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Is anybody there tried the gatewing x100 in your project?  

any update/comments with regards to its advantages & disadvantages?

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Hi

I have been using the Gatewing X100 for over a year. Mainly for stockpile and overburden removal surveys in quarries but also site plans and topographical surveys for landfills.

For large open areas it is great. It reduces the time spent on site to a minimum which is good from a Health & Safety point. There is an increase in time in the office as the photogrammetric processing takes longer than just downloading a GPS survey. A lot of the processing does not require human intervention so can be left to the computer while I do other things. The orthophotos it produces are very high resolution (3.3cm GSD). Many of my clients appreciate the greater detail that this produces in their site plans. When using the X100 there are a few things which you need to be careful of such as ensuring clearances, placing sufficient ground control markers, and getting the camera settings correct as well as having a sufficiently high powered computer to deal with the resulting data sets. Due to the time it takes to get ready for a flight and the large turning circle it is not suitable for all sites. I find that if the area to be topo'd is less than 20HA it is quicker to do it using GPS unless there is a lot of detailed topography. A single flight will cover about 100Ha in 40 minutes. I now treat it as just another piece of surveying equipment to be used when appropriate.

Thank you Rodney for the detailed information. Actually we planning to use this x100 for our electronic Terrain Obstacle Data (eTOD) project. its for airport obstructions. and it goes up to 30km. radius from the airport.

Do you have any project related to airports that may be this x100 is the right instrument to be used?

Hope that you can give us more info on this, before we could finally get the x100.

Thank you very much.

Regards

Francisco

 

Rodney Pilbrow said:

Hi

I have been using the Gatewing X100 for over a year. Mainly for stockpile and overburden removal surveys in quarries but also site plans and topographical surveys for landfills.

For large open areas it is great. It reduces the time spent on site to a minimum which is good from a Health & Safety point. There is an increase in time in the office as the photogrammetric processing takes longer than just downloading a GPS survey. A lot of the processing does not require human intervention so can be left to the computer while I do other things. The orthophotos it produces are very high resolution (3.3cm GSD). Many of my clients appreciate the greater detail that this produces in their site plans. When using the X100 there are a few things which you need to be careful of such as ensuring clearances, placing sufficient ground control markers, and getting the camera settings correct as well as having a sufficiently high powered computer to deal with the resulting data sets. Due to the time it takes to get ready for a flight and the large turning circle it is not suitable for all sites. I find that if the area to be topo'd is less than 20HA it is quicker to do it using GPS unless there is a lot of detailed topography. A single flight will cover about 100Ha in 40 minutes. I now treat it as just another piece of surveying equipment to be used when appropriate.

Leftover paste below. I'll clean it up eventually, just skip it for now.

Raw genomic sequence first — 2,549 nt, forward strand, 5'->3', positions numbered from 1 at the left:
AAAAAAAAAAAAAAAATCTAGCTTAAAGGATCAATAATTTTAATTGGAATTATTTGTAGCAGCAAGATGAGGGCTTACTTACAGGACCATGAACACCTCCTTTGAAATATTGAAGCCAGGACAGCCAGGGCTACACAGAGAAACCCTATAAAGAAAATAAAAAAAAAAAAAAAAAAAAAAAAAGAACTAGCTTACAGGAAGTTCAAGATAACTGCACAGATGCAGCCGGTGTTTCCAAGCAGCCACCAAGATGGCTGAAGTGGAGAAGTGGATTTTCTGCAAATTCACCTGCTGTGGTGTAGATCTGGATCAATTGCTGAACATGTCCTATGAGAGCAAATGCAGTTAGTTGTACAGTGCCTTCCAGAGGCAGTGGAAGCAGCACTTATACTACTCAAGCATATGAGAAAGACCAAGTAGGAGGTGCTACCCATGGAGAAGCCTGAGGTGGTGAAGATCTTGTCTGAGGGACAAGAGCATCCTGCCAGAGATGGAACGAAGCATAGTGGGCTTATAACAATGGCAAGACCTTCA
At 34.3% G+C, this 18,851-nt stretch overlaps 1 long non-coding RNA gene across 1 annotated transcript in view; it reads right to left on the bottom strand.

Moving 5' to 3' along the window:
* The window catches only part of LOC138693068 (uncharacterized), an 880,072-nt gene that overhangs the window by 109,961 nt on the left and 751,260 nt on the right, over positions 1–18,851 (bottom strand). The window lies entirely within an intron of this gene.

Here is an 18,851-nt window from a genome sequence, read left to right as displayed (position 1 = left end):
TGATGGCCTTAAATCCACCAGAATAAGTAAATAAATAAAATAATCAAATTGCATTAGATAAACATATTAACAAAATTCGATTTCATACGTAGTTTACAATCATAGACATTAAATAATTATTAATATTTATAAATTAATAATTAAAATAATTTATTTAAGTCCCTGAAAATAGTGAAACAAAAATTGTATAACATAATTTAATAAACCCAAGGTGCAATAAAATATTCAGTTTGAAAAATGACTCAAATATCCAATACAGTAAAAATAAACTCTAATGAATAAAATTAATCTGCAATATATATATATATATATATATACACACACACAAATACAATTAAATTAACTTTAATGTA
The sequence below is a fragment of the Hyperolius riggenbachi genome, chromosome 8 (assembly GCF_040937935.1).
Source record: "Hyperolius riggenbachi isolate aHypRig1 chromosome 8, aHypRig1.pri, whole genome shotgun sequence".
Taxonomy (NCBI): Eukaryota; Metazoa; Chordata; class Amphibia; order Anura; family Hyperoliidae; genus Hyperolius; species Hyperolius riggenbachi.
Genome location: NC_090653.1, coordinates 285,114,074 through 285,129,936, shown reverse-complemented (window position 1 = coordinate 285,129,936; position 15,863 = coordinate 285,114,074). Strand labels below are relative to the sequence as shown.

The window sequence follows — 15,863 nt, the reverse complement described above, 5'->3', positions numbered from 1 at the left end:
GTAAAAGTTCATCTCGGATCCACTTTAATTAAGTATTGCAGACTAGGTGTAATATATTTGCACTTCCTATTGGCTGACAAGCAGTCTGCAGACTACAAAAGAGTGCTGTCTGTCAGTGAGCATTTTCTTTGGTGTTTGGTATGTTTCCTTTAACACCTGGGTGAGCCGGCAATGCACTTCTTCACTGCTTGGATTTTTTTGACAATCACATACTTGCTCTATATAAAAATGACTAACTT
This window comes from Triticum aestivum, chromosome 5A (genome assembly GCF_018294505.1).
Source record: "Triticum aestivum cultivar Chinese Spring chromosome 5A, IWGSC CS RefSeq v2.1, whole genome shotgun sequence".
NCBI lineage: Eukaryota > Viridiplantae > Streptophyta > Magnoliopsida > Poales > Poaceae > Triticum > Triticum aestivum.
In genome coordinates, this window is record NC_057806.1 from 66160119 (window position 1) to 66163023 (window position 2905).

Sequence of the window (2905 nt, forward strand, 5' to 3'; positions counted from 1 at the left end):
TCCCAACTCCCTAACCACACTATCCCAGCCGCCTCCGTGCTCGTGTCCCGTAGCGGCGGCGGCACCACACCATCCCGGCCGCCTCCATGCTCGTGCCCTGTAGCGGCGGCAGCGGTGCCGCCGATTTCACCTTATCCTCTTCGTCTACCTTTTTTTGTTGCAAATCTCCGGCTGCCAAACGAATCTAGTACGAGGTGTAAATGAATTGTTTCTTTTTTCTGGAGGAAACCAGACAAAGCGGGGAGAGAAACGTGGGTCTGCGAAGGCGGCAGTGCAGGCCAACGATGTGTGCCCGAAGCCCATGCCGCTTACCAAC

Due to restriction by our CAA we have been operating below 400ft AGL. To cover a site as large as you want you would need to be able to fly much higher to get the coverage. Obviously this increases the GSD of the images. To keep the high resolution imagery you would need to fly relatively low which means many more flights to cover such a large area. It would depend upon what you need to show up in images or what accuracy DTM is needed to sort out how high you could fly and still achieve the quality. This would then tell you how many flights would be needed to cover the entire area. For what I need any area over about 5km² would be better done using traditional aerial photography. I have not done any work for airports so can not help with that. If you have any other questions let me know and I will try to answer them.

This is very interesting.

Hello Rodney,

Thank you for your additional information and comments. . it will help us a lot in our project. 


yes indeed...this does look very interesting


Arnel M. Domag said:

This is very interesting.

I am just curious of the total amount if one wishes to consider this technology.

Arnel,

 

United Technologies sells a system for about $50k. Derrick



Arnel M. Domag said:

I am just curious of the total amount if one wishes to consider this technology.

Accuas was the first commercial uav surveying company in the world, we use a number of uav platforms but integrate proprietary electronics, imu/gps and software designed to optimize aerial surveying. One of our systems can cover a 8km2 mapping area and stay within CAA regulations. With GW and other mini uav systems, we'd be looking at around 2km2 on a good day. Stable platforms, larger payloads and capable of operating in higher winds are a must. We have completed over 500 commercial flights so far, ASPRS Class 1, 1;1000 standards. Our jobs range from 10ha to 40km2.

We're looking for good geomatics people to get involved, particularly in Latin America. Feel free to contact me at [email protected] .

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